Letter 6.16 is a representative example, as well as the longest text in the collection, followed closely by its sequel, letter 6.20. The introduction treats in a capsule form the life and career of Pliny the Elder, the maternal uncle of our epistolary writer. The comments themselves are kept brief and are written in an easy-going style. While many commentaries fall into the trap of giving too little help, or sometimes all too much, Shelton has found the a happy medium here: identifying grammatical constructions, especially when the Latin may be unclear due to the word order or rhetorical devices like hyperbaton; elsewhere helping make sense of the passage where the resources of expression in the Latin language diverge from familiar English usage there. My one criticism about this particular section is that Shelton postpones discussion of the eruption itself until the notes on 6.20, only explaining in 6.16 why Pliny the Elder was stationed at Misenum as prefect of the naval fleet from about 76 C.E. onward. While this is perhaps understandable for reasons of space, since the introduction to Pliny the Elder takes up much of the introduction to letter 6.16, it seems strange to save such an important matter of con text to both letters for the second of the two.


Ultimately, Shelton has produced what I believe is an excellent student commentary for Pliny's letters. A standby of Latin instruction for many years (letter 6.16, for example, is a major unit in Ecce Romani), Pliny not only provides practice in the language itself, but myriad opportunities to discuss elements of Roma n culture and Shelton's commentary is responsive to both elements of the study of Pliny in lower level Latin courses. While the selection is not as wide ranging as Jacqueline Carlon's recent edition of fifty letters of Pliny (Oxford, 2016), Shelton includes 15 letters that are not in Carlon's selection.1tis an excellent text for teachers of intermediate Latin courses at the high school and college level and a monumenrum aere perennius of Shelton's work on ancient Roman culture and society and Pliny himself.


NECJ 44.2
Mark Wright, Hope College

Review by: Tom Garvey, The Meadows School - May 5, 2017

Anyone who has studied the social history of Rome even cursorily in the last two decades will no doubt have encountered and enjoyed Shelton's excellent and indispensable sourcebook on that subject, As the Romans Did (Oxford, 1998). Her most recent volume, a compilation of several of Pliny the Younger's more memorable and interesting letters designed as an intermediate­to-advanced level Latin reader, succeeds just as brilliantly as her earlier work.


Everything in this book is thoughtfully proportional and apposite. There always seems to be the perfect amount of discussion and explanation; no more, and no less. Not only does the slender introduction provide all the background necessary to situate the historical and literary contexts in which Pliny wrote; Shelton is also especially vigilant and consistent about reminding readers as they progress through the book where else in the volume to turn for an expanded discussion of any given topic. An incredible amount of work must have gone into all this cross-referencing, and it results in perhaps the single most user-friendly student edition this reviewer has ever encountered. And while the letters proceed in the volume according to the traditional numbering system and arrangement dating back to antiquity, both at the beginning of the work and as needed throughout, Shelton recommends thematic groupings of letters that speak to similar themes (such as slavery, women and marriage, and politics).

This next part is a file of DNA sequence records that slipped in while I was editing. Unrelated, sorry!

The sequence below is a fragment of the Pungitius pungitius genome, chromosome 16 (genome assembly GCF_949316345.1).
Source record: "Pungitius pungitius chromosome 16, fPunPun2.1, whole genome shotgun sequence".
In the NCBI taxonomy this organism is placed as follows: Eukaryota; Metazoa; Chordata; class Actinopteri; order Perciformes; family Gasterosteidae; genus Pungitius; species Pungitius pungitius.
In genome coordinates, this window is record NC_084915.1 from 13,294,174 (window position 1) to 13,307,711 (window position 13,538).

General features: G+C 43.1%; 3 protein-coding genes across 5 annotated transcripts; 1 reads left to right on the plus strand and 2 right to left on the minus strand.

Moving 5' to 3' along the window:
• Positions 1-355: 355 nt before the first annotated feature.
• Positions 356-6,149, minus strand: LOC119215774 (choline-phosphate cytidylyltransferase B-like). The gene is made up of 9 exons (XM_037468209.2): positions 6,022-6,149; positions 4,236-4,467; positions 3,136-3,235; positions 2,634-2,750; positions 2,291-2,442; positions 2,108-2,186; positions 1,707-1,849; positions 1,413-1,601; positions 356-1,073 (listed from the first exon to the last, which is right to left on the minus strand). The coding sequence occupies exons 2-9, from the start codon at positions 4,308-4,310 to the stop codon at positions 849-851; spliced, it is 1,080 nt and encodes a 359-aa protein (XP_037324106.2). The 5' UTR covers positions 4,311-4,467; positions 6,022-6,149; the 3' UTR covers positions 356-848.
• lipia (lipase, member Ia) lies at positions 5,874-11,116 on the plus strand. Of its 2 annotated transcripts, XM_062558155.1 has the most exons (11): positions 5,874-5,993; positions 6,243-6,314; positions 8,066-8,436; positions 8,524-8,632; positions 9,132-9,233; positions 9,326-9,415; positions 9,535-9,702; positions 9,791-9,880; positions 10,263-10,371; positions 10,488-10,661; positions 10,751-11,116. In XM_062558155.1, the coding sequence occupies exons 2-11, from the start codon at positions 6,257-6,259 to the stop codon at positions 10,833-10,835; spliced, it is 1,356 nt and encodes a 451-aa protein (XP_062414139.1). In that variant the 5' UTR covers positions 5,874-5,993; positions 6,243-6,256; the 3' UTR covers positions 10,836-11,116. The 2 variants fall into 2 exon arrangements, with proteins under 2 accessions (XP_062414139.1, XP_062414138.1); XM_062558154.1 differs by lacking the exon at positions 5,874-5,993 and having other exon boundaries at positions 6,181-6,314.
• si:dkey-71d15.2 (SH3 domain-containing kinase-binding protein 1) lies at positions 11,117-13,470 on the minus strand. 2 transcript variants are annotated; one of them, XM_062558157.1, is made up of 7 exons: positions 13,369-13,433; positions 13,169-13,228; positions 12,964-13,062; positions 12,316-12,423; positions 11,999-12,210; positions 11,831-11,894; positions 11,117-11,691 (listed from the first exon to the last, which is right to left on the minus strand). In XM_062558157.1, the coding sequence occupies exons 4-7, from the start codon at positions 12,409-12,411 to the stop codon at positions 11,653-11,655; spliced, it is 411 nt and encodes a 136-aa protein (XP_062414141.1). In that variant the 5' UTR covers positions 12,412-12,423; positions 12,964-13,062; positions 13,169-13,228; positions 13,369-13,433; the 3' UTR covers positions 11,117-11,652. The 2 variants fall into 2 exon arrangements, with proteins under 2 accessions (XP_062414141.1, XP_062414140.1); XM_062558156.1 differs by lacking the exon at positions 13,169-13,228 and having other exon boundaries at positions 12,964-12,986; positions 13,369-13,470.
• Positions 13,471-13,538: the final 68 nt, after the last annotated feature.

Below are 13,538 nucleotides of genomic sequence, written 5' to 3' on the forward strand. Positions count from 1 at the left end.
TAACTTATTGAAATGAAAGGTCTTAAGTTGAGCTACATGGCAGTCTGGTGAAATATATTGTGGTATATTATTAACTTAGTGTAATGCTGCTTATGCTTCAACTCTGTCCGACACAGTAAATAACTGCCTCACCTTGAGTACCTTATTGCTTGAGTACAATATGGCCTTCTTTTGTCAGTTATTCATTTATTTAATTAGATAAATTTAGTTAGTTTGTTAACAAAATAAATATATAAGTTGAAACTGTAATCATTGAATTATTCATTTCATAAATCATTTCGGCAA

Every letter is well-chosen and inherently interesting, and Shelton is to be lauded for her inclusion of references to letters even outside the current edition (as well as a wealth of other primary and secondary readings relating to them). But what make this book so very excellent are, first and foremost, its comprehensiveness and user-friendliness. Knowing that many teachers will either excerpt from the book and/or take the letters out of the traditional ordering scheme, Shelton keeps her grammatical notes deliberately thorough from the first letter in the volume right through until the very last. Given the amount of repetition and overlap, one might expect to find no small amount of cut-and-pasting, yet somehow each note reads like it has been written anew with equal attention.


While epistolography is not a discipline that in and of itself requires an in­depth knowledge of vowel quantities (as would, say, poetry), the decision to include macrons in the comprehensive Vocabulary section at the back was a wise and welcome one (as was the one not include them in text of the letters themselves). Three simple but elegant maps, an appendix of inscriptions, two genealogy charts, a glossary of proper names found in the text of the letters, and two indexes—one on grammar and syntax, and the other subject-based—round out the ancillary materials that contribute to the overall usd1.tlness of the book. The thoughtful balance struck by these and countless other almost imperceptible decisions of formatting throughout helps to achieve a nearly flawless intermediate reader.


If, in the end, the biggest flaw I could find was the incredibly minor disinclusion in the notes to Letter 1.1 of num in the listing of conjunctions after which the ali- in indefinite pronouns tends to "fall away" (along with si, nisi, and ne), then that in and of itself says a great deal about the superlative editing that went into this book - especially considering that another note on that same grammatical tidbit in the notes for Letter 4.13 does include num in the canonical list of four! In sum, I not only recommend this volume wholeheartedly and without reserve, but plan to start using it myself in both grammar-based and literature-based Latin courses at the earliest possible juncture. Students and teachers alike will value this edition for years to come.


Tom Carvey
The Meadows School